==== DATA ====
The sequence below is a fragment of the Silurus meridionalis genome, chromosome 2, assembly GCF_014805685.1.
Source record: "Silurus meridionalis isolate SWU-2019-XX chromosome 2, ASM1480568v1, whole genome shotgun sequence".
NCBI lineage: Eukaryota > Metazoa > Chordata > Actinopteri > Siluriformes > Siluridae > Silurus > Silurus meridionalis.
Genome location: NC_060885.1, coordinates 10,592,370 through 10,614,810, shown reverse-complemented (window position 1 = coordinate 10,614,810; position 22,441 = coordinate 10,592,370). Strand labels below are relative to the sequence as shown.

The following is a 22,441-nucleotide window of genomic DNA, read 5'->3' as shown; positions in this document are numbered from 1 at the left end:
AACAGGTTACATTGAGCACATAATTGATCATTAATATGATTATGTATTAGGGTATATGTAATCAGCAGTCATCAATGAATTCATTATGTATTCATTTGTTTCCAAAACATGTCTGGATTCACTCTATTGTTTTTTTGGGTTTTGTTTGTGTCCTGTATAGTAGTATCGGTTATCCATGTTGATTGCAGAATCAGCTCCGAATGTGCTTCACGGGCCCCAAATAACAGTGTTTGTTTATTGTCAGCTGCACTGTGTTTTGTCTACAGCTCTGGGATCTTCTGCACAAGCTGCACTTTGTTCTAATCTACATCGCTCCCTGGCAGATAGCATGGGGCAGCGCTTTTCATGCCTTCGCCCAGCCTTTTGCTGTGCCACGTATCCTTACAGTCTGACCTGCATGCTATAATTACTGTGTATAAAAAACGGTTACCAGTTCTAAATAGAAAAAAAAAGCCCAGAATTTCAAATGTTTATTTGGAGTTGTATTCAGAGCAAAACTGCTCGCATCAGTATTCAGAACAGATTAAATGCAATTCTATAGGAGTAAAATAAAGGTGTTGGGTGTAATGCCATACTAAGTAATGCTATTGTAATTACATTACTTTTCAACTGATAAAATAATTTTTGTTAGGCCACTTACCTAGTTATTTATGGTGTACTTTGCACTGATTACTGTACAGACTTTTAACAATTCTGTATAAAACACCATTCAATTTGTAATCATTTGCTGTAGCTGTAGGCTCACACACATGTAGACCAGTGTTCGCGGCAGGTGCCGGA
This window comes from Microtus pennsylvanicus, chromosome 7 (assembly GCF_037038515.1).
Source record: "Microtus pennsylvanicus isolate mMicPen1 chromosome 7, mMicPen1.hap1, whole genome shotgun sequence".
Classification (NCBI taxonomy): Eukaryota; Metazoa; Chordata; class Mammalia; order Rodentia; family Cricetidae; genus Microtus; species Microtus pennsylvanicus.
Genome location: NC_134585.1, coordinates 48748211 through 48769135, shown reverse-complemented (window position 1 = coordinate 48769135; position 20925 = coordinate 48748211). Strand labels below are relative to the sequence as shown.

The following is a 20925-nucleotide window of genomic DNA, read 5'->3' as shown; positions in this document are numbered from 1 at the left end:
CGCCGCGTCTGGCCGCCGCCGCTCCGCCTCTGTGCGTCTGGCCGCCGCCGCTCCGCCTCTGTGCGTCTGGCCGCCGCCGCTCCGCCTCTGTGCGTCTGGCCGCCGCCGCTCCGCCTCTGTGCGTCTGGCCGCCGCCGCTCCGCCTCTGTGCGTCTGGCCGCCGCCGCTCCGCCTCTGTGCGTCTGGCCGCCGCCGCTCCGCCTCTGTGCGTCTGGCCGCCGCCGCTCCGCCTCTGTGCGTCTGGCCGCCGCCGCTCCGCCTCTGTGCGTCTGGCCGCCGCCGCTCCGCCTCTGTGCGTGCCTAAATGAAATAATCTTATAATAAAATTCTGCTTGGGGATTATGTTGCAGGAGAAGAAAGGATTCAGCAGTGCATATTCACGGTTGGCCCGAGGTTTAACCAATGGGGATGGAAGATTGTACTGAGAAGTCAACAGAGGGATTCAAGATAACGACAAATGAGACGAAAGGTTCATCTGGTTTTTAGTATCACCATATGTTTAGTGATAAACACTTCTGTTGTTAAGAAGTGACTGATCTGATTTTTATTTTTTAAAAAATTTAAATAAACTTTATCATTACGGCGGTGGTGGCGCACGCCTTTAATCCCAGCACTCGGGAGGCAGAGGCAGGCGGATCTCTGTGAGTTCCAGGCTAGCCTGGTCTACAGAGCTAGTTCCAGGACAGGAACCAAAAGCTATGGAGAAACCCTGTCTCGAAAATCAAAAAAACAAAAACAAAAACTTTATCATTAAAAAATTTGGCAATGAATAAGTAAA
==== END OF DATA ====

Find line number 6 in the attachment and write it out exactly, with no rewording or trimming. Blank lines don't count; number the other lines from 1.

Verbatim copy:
AACAGGTTACATTGAGCACATAATTGATCATTAATATGATTATGTATTAGGGTATATGTAATCAGCAGTCATCAATGAATTCATTATGTATTCATTTGTTTCCAAAACATGTCTGGATTCACTCTATTGTTTTTTTGGGTTTTGTTTGTGTCCTGTATAGTAGTATCGGTTATCCATGTTGATTGCAGAATCAGCTCCGAATGTGCTTCACGGGCCCCAAATAACAGTGTTTGTTTATTGTCAGCTGCACTGTGTTTTGTCTACAGCTCTGGGATCTTCTGCACAAGCTGCACTTTGTTCTAATCTACATCGCTCCCTGGCAGATAGCATGGGGCAGCGCTTTTCATGCCTTCGCCCAGCCTTTTGCTGTGCCACGTATCCTTACAGTCTGACCTGCATGCTATAATTACTGTGTATAAAAAACGGTTACCAGTTCTAAATAGAAAAAAAAAGCCCAGAATTTCAAATGTTTATTTGGAGTTGTATTCAGAGCAAAACTGCTCGCATCAGTATTCAGAACAGATTAAATGCAATTCTATAGGAGTAAAATAAAGGTGTTGGGTGTAATGCCATACTAAGTAATGCTATTGTAATTACATTACTTTTCAACTGATAAAATAATTTTTGTTAGGCCACTTACCTAGTTATTTATGGTGTACTTTGCACTGATTACTGTACAGACTTTTAACAATTCTGTATAAAACACCATTCAATTTGTAATCATTTGCTGTAGCTGTAGGCTCACACACATGTAGACCAGTGTTCGCGGCAGGTGCCGGA